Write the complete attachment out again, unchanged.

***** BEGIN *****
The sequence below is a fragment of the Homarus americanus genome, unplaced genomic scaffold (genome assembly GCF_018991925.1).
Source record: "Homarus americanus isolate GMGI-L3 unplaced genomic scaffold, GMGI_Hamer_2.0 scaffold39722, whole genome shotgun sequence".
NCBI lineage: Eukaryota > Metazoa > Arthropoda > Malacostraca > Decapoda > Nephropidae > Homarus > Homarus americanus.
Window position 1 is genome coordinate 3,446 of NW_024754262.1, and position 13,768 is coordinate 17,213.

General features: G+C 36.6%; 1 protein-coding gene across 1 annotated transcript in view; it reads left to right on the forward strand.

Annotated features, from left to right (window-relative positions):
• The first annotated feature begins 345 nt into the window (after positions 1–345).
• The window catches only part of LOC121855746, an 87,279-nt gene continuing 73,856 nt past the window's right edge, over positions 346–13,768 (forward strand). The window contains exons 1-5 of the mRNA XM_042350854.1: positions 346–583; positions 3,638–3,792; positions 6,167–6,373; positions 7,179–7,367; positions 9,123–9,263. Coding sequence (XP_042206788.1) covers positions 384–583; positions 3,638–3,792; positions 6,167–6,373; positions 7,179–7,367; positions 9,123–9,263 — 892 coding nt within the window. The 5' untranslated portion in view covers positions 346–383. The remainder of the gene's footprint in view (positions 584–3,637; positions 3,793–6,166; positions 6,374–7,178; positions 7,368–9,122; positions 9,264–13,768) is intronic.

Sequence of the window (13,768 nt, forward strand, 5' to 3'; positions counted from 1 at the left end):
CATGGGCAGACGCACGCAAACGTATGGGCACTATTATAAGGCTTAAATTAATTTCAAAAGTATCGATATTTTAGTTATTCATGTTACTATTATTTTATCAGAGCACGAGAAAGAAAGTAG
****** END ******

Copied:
The sequence below is a fragment of the Homarus americanus genome, unplaced genomic scaffold (genome assembly GCF_018991925.1).
Source record: "Homarus americanus isolate GMGI-L3 unplaced genomic scaffold, GMGI_Hamer_2.0 scaffold39722, whole genome shotgun sequence".
NCBI lineage: Eukaryota > Metazoa > Arthropoda > Malacostraca > Decapoda > Nephropidae > Homarus > Homarus americanus.
Window position 1 is genome coordinate 3,446 of NW_024754262.1, and position 13,768 is coordinate 17,213.

General features: G+C 36.6%; 1 protein-coding gene across 1 annotated transcript in view; it reads left to right on the forward strand.

Annotated features, from left to right (window-relative positions):
• The first annotated feature begins 345 nt into the window (after positions 1–345).
• The window catches only part of LOC121855746, an 87,279-nt gene continuing 73,856 nt past the window's right edge, over positions 346–13,768 (forward strand). The window contains exons 1-5 of the mRNA XM_042350854.1: positions 346–583; positions 3,638–3,792; positions 6,167–6,373; positions 7,179–7,367; positions 9,123–9,263. Coding sequence (XP_042206788.1) covers positions 384–583; positions 3,638–3,792; positions 6,167–6,373; positions 7,179–7,367; positions 9,123–9,263 — 892 coding nt within the window. The 5' untranslated portion in view covers positions 346–383. The remainder of the gene's footprint in view (positions 584–3,637; positions 3,793–6,166; positions 6,374–7,178; positions 7,368–9,122; positions 9,264–13,768) is intronic.

Sequence of the window (13,768 nt, forward strand, 5' to 3'; positions counted from 1 at the left end):
CATGGGCAGACGCACGCAAACGTATGGGCACTATTATAAGGCTTAAATTAATTTCAAAAGTATCGATATTTTAGTTATTCATGTTACTATTATTTTATCAGAGCACGAGAAAGAAAGTAG